Proposed US, UK, French visit to Darfur “odd”


Sudan’s UN mission on Wednesday criticised a proposed visit to its conflict-torn Darfur region earlier this year by senior US, British and French diplomats, describing the plan Khartoum never approved as “odd.”

Reuters reported on Tuesday Khartoum declined to issue visas to the three deputy ambassadors, who were hoping to conduct a fact-finding mission.

Ambassador Hassan Hamid Hassan, deputy head of Sudan’s UN mission, told Reuters the request for visas in January was strange because it was not for a visit by the entire 15-nation Security Council or by the five permanent members, Britain, China, France, Russia and the United States.
“Thus, the entire proposed visit was odd and under question because of the unclarity and the contradictions related to both the purpose and format,” the Sudanese mission said in a statement. It added visa questions are the “ultimate sovereign right for every country”.

He also questioned the diplomats’ motives for the trip saying it had not been clear why they wanted to go to Darfur in the first place.

Hassan suggested the issue of the January visas may have been revived now to reinforce a joint statement issued on Monday by the United States, Britain and Norway rebuking Khartoum for its “failure to create a free, fair, and conducive elections environment.”

Hassan said that joint statement was biased and had been rejected by his government.

Last week most opposition parties boycotted the presidential election, in which President Omar Hassan al-Bashir, in power since 1989, was running. The opposition described the vote as unfair.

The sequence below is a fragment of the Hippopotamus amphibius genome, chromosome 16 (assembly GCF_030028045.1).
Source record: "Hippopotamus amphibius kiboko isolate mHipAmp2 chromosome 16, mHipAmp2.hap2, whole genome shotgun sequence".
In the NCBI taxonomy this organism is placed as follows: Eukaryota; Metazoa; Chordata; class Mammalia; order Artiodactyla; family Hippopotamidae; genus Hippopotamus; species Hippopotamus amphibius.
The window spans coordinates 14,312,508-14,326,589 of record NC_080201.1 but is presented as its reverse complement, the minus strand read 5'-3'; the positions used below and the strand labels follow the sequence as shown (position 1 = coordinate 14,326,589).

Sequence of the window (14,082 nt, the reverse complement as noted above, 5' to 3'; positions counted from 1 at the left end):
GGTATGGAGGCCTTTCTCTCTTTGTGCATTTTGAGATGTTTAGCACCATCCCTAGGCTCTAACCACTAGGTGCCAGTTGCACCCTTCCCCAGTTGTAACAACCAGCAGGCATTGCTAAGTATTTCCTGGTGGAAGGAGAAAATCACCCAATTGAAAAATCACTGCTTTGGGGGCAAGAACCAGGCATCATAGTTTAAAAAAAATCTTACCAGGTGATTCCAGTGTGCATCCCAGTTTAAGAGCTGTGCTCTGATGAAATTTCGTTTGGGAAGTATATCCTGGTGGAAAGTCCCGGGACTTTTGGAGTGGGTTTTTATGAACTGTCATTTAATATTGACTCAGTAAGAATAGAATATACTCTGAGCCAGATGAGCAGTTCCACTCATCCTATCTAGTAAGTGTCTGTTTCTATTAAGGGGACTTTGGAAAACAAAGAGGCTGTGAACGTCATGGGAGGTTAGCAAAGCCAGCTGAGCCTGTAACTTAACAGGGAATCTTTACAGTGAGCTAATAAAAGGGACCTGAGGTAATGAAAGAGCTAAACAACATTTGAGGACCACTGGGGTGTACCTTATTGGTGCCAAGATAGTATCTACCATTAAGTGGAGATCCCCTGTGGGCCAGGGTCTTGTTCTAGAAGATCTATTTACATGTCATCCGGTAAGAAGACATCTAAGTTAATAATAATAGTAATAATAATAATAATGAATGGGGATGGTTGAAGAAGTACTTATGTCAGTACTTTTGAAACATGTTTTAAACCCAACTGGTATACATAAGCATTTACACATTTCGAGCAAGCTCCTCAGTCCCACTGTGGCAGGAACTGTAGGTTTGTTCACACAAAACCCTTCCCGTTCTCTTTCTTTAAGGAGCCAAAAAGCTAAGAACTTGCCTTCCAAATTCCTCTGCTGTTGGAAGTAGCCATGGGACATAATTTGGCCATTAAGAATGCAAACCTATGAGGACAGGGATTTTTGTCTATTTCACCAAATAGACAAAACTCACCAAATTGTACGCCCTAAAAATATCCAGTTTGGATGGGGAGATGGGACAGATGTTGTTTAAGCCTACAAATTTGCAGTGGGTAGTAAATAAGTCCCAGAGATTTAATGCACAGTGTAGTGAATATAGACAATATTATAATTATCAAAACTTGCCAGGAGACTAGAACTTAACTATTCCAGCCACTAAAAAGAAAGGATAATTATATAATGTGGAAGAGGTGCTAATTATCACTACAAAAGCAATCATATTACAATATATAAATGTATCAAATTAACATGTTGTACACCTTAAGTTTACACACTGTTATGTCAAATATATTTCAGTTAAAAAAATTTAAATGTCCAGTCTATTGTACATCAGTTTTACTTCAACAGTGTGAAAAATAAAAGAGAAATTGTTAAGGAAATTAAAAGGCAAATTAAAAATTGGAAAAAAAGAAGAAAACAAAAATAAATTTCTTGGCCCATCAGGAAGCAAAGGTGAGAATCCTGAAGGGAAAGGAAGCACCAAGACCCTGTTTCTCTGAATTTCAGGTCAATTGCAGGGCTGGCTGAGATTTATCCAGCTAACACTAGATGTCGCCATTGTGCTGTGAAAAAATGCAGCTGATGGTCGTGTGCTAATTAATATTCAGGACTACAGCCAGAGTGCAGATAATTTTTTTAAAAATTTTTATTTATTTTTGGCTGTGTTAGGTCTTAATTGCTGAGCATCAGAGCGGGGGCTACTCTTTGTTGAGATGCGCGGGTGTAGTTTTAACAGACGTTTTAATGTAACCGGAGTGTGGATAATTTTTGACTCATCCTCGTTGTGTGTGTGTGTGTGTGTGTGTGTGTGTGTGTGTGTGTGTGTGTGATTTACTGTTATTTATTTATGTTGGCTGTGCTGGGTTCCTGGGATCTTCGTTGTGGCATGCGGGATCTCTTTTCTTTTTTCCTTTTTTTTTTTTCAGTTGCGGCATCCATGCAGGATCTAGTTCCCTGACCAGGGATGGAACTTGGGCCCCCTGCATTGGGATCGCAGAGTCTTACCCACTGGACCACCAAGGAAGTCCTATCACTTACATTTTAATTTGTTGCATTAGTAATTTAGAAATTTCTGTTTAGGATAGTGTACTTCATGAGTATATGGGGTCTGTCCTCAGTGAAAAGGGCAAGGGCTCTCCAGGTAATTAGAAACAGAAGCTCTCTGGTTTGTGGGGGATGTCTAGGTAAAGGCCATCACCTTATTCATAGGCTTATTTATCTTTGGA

UN envoys said Sudan’s failure to grant visas to the deputy ambassadors of the three veto-wielding Western powers was a further sign of Khartoum’s increasingly confrontational approach to the United Nations and the West over the U.-African Union mission to Darfur (UNAMID), which Khartoum wants shut.

The envoys said the diplomats wanted to visit Darfur in January, and British Deputy UN Ambassador Peter Wilson was intending to lead the trip. At that time UNAMID was under fire for its poor performance and for withholding of information about violence against civilians and peacekeepers in Darfur.

Khartoum was obstructing a UN investigation of an alleged mass rape in Darfur and had expelled several senior UN officials from Sudan.

The other two senior diplomats hoping to go to Darfur are David Pressman of the United States and Alexis Lamek of France.